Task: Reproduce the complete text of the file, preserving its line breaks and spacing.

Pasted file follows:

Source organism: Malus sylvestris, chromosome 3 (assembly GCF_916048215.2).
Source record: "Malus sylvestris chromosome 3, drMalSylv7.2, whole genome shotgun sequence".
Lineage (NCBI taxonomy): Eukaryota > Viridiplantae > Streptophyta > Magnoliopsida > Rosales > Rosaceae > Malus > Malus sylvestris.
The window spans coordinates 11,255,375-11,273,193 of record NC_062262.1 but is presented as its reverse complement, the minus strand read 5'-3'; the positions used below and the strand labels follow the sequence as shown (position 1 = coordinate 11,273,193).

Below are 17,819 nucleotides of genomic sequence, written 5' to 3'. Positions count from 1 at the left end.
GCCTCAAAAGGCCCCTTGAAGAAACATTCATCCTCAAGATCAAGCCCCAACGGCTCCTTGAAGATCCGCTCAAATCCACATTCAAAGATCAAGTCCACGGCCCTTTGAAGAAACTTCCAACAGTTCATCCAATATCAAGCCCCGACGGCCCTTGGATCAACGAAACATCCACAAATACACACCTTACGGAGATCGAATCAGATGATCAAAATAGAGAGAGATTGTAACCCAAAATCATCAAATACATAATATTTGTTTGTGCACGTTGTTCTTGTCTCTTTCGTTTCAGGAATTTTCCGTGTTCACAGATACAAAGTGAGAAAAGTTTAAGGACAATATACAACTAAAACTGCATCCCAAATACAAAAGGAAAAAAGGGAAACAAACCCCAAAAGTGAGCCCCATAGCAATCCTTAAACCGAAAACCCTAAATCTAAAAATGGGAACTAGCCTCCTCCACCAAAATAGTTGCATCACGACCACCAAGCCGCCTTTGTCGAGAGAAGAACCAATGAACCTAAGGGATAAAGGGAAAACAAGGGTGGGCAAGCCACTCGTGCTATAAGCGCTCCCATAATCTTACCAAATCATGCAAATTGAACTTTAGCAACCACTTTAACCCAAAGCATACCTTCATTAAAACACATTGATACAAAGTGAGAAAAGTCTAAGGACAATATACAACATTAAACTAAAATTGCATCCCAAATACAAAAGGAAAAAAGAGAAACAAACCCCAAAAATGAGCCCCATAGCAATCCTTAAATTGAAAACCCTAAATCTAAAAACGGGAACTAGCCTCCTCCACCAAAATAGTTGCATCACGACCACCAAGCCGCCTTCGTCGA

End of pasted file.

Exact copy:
Source organism: Malus sylvestris, chromosome 3 (assembly GCF_916048215.2).
Source record: "Malus sylvestris chromosome 3, drMalSylv7.2, whole genome shotgun sequence".
Lineage (NCBI taxonomy): Eukaryota > Viridiplantae > Streptophyta > Magnoliopsida > Rosales > Rosaceae > Malus > Malus sylvestris.
The window spans coordinates 11,255,375-11,273,193 of record NC_062262.1 but is presented as its reverse complement, the minus strand read 5'-3'; the positions used below and the strand labels follow the sequence as shown (position 1 = coordinate 11,273,193).

Below are 17,819 nucleotides of genomic sequence, written 5' to 3'. Positions count from 1 at the left end.
GCCTCAAAAGGCCCCTTGAAGAAACATTCATCCTCAAGATCAAGCCCCAACGGCTCCTTGAAGATCCGCTCAAATCCACATTCAAAGATCAAGTCCACGGCCCTTTGAAGAAACTTCCAACAGTTCATCCAATATCAAGCCCCGACGGCCCTTGGATCAACGAAACATCCACAAATACACACCTTACGGAGATCGAATCAGATGATCAAAATAGAGAGAGATTGTAACCCAAAATCATCAAATACATAATATTTGTTTGTGCACGTTGTTCTTGTCTCTTTCGTTTCAGGAATTTTCCGTGTTCACAGATACAAAGTGAGAAAAGTTTAAGGACAATATACAACTAAAACTGCATCCCAAATACAAAAGGAAAAAAGGGAAACAAACCCCAAAAGTGAGCCCCATAGCAATCCTTAAACCGAAAACCCTAAATCTAAAAATGGGAACTAGCCTCCTCCACCAAAATAGTTGCATCACGACCACCAAGCCGCCTTTGTCGAGAGAAGAACCAATGAACCTAAGGGATAAAGGGAAAACAAGGGTGGGCAAGCCACTCGTGCTATAAGCGCTCCCATAATCTTACCAAATCATGCAAATTGAACTTTAGCAACCACTTTAACCCAAAGCATACCTTCATTAAAACACATTGATACAAAGTGAGAAAAGTCTAAGGACAATATACAACATTAAACTAAAATTGCATCCCAAATACAAAAGGAAAAAAGAGAAACAAACCCCAAAAATGAGCCCCATAGCAATCCTTAAATTGAAAACCCTAAATCTAAAAACGGGAACTAGCCTCCTCCACCAAAATAGTTGCATCACGACCACCAAGCCGCCTTCGTCGA